Class: Aves (Birds)
camelus (North African)
australis (South African)
Height: male—6.9 to 9 feet (2.1 to 2.7 meters); female—5.7 to 6.2 feet (1.7 to 1.9 meters)
Weight: male—220 to 287 pounds (100 to 130 kilograms); female—198 to 242 pounds (90 to 110 kilograms)
Life span: 30 to 40 years
Size of egg: averages 6 x 5 inches (15 x 13 centimeters) in size and weighs about 3 pounds (1,500 grams)
Incubation: 42 to 46 days
Number of young at hatch: up to 25 from different females in a common nest
Age of maturity: 3 to 4 years
Conservation status: lower risk
An ostrich’s eye is almost 2 inches
(5 centimeters) across, the largest eye of any land animal.
When family groups of ostriches meet, they may challenge each other with short chases, then the winning adult pair takes all the chicks with them. Some of these "ostrich nurseries" can end up with 300 chicks and only a couple of adults to look after them all!
One ostrich egg is equivalent to the weight of about 24 chicken eggs!
Ostriches are attracted to small, shiny objects and peck curiously at them.
The ostrich is the largest and heaviest living bird. It is a flightless bird that can never take to the skies, so instead it’s built for running. Its long, thick, and powerful legs can cover great distances without much effort, and its feet have only two toes for greater speed.
Ostriches can sprint in short bursts up to 43 miles per hour (70 kilometers per hour), and they can maintain a steady speed of 31 miles per hour (50 kilometers per hour). Just one of an ostrich’s strides can be 10 to 16 feet (3 to 5 meters) long—that’s longer than many rooms! When danger threatens, ostriches can escape pretty easily by running away. They can also defend themselves: they have a 4-inch (10-centimeter) claw on each foot, and their kick is powerful enough to kill a lion.
What are the wings for?
If they can't fly, why do they have wings? For one thing, ostriches hold their wings out to help them balance when they run, especially if they suddenly change direction. Their main use, though, is for displays and courtship, along with the tail feathers. To show dominance, an ostrich holds its head up high and lifts its wings and tail feathers; to show submission, the head, wings, and tail droop down.
During courtship, the black-and-white male uses his dramatic coloring to attract the light brown female. He sinks slowly to the ground, almost like he’s bowing, and begins to wave and shake the feathers of first one wing and then the other while moving his tail up and down. He then gets up and moves toward the female, holding his wings out and stamping as he goes to impress her. If she approves, she will mate with him.
Unlike many birds, ostrich feathers are loose, soft, and smooth. They don’t hook together the way feathers of other birds do, giving ostriches that "shaggy" look. The feathers can also get soaked in the rain, because ostriches do not have the special gland many birds have to waterproof their feathers while preening.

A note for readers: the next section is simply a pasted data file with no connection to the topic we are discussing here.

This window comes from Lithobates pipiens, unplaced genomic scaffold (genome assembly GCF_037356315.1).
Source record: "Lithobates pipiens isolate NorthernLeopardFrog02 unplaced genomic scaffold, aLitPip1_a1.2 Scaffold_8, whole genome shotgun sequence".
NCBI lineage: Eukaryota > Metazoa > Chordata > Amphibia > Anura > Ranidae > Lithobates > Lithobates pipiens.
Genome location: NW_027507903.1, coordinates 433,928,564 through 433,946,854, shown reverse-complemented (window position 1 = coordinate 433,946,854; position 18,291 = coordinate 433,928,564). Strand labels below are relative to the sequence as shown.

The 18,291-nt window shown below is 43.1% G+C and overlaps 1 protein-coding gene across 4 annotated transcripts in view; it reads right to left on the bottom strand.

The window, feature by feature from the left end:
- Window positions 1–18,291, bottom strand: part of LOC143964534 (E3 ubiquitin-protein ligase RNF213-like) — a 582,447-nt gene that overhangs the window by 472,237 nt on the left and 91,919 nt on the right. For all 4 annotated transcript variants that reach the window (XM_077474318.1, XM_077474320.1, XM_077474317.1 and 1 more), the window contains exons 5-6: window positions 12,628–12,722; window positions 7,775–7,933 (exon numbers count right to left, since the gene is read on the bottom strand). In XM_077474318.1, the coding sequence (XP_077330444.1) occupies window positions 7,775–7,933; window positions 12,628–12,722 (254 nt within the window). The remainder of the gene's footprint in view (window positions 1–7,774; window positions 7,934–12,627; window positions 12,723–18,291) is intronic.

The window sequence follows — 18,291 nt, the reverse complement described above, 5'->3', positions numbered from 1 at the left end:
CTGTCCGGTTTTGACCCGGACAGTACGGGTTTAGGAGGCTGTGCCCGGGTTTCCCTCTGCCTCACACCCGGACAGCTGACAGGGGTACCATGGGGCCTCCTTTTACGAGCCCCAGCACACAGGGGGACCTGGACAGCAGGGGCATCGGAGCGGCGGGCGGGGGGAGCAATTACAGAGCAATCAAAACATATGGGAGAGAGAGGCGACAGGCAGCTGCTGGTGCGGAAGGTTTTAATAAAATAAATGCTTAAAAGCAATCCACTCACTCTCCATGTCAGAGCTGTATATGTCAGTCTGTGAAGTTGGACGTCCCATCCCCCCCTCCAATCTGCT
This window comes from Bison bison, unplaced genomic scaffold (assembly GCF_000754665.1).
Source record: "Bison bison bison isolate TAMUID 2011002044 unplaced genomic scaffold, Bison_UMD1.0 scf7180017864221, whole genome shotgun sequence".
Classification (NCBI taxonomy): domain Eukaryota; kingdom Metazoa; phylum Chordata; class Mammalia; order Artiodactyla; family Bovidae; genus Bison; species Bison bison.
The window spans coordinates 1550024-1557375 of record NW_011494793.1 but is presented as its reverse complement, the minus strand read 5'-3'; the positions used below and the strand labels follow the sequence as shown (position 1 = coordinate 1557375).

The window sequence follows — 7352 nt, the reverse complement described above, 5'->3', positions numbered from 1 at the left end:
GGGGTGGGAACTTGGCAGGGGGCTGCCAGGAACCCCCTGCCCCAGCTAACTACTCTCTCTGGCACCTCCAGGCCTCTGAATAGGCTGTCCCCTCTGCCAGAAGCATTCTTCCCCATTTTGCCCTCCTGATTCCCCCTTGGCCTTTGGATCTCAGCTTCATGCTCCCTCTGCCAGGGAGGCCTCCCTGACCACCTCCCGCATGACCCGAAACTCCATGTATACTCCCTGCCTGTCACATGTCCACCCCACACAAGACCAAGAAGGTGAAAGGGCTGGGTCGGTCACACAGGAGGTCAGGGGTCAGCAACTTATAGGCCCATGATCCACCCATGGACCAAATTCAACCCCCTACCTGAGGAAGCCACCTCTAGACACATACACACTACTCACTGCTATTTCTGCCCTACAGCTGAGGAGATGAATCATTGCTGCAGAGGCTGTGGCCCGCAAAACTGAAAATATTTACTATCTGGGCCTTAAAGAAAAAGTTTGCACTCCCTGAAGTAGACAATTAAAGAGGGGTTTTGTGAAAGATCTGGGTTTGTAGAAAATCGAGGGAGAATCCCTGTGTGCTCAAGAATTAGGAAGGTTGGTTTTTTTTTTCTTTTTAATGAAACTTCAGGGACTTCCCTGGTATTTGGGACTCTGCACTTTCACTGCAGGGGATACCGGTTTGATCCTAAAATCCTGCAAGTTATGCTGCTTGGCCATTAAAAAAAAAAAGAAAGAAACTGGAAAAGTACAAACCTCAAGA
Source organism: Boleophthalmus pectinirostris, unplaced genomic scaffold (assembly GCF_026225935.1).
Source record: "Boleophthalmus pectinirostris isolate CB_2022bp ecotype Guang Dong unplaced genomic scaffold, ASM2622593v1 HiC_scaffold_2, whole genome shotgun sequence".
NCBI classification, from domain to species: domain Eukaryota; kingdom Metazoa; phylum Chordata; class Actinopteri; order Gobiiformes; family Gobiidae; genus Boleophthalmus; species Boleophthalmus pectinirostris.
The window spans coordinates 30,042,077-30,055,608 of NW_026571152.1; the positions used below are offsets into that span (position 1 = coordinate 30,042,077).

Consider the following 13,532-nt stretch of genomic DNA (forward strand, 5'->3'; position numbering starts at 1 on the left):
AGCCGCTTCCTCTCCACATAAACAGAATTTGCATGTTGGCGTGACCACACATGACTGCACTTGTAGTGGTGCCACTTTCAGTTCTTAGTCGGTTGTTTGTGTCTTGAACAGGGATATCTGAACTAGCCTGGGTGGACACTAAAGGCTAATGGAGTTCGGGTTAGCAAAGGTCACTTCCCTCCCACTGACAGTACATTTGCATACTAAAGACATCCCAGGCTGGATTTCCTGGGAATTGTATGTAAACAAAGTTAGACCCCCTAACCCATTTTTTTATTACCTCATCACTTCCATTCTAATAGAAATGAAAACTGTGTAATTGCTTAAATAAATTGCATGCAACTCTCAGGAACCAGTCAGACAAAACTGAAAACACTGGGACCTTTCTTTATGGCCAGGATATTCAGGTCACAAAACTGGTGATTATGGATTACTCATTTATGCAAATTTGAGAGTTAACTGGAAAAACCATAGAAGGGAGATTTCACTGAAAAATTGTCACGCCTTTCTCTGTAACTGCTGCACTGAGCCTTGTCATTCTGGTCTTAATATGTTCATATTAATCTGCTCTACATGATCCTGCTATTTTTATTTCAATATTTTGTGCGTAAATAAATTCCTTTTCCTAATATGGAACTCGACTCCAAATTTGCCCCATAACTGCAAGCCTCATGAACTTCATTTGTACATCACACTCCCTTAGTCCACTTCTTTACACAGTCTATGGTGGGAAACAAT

A big bird herd
Ostriches like to live in groups, which helps with defense. With their long necks and keen vision, they can see long distances, so in a group at least one of them is likely to see danger coming. Ostriches sometimes gather in large groups of 100 or more, but most groups are smaller, usually about 10 birds, or just a male and female pair. The groups have a pecking order, with a dominant male that establishes and defends a territory, a dominant female called the "main hen," and several other females. Lone males may also come and go during breeding season.
The dominant or "alpha" hen mates with the territorial male, and they share the tasks of incubating the eggs and caring for the chicks. The other females may mate with that male or other wandering males, then lay their eggs in the same nest as the main hen’s eggs.
The main hen puts her eggs in the center of the nest to make sure they have the best chance of hatching, but many of the other eggs may also be incubated. Usually the main hen takes incubation duty during the day, then the male takes over and incubates during the night. A few days after the chicks hatch, they leave the nest— which is really just a scrape in the ground—to travel with their parents. The adults shelter them under their wings to protect them from sun and rain, and they defend the chicks against predators.
Do they put their heads in the sand?
Actually, that’s a myth: ostriches do not bury their heads in the sand! When an ostrich senses danger and cannot run away, it flops to the ground and remains still, with its head and neck flat on the ground in front of it. Because the head and neck are lightly colored, they blend in with the color of the soil. From a distance, it just looks like the ostrich has buried its head in the sand, because only the body is visible.
Ostriches are omnivores, and they eat whatever is available in their habitat and at different times of the year. They mostly eat plants, especially roots, leaves, and seeds, but they also munch on insects like locusts and small animals like lizards. When an ostrich eats, food is collected in the crop at the top of the throat until there is a large enough lump to slide down the neck.
Ostriches eat things that other animals can’t digest. They have tough intestines that are 46 feet (14 meters) long—if you stretched them out—in order to absorb as many nutrients as possible. These big birds also swallow sand, pebbles, and small stones that help grind up food in the gizzard. Ostriches do not need to drink water, since they get what they need from the plants they eat, although they will drink if they come to a water hole. They also have a special way of raising their body temperature on hot days to reduce water loss.